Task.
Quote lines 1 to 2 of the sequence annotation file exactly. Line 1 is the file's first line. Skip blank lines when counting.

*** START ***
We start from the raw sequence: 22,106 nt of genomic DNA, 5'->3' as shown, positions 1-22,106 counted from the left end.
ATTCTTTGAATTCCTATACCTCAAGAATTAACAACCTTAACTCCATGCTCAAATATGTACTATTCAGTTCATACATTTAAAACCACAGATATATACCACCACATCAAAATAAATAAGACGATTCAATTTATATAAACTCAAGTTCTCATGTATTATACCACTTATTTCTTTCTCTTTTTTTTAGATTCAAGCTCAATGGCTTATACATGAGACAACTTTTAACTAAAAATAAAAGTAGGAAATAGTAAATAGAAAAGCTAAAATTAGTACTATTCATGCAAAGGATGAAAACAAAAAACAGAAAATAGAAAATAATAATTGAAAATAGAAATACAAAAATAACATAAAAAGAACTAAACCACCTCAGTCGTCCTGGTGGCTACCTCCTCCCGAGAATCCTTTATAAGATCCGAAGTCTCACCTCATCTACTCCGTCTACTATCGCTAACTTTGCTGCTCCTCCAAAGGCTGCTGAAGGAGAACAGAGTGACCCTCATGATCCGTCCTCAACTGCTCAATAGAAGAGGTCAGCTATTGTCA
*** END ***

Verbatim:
We start from the raw sequence: 22,106 nt of genomic DNA, 5'->3' as shown, positions 1-22,106 counted from the left end.
ATTCTTTGAATTCCTATACCTCAAGAATTAACAACCTTAACTCCATGCTCAAATATGTACTATTCAGTTCATACATTTAAAACCACAGATATATACCACCACATCAAAATAAATAAGACGATTCAATTTATATAAACTCAAGTTCTCATGTATTATACCACTTATTTCTTTCTCTTTTTTTTAGATTCAAGCTCAATGGCTTATACATGAGACAACTTTTAACTAAAAATAAAAGTAGGAAATAGTAAATAGAAAAGCTAAAATTAGTACTATTCATGCAAAGGATGAAAACAAAAAACAGAAAATAGAAAATAATAATTGAAAATAGAAATACAAAAATAACATAAAAAGAACTAAACCACCTCAGTCGTCCTGGTGGCTACCTCCTCCCGAGAATCCTTTATAAGATCCGAAGTCTCACCTCATCTACTCCGTCTACTATCGCTAACTTTGCTGCTCCTCCAAAGGCTGCTGAAGGAGAACAGAGTGACCCTCATGATCCGTCCTCAACTGCTCAATAGAAGAGGTCAGCTATTGTCA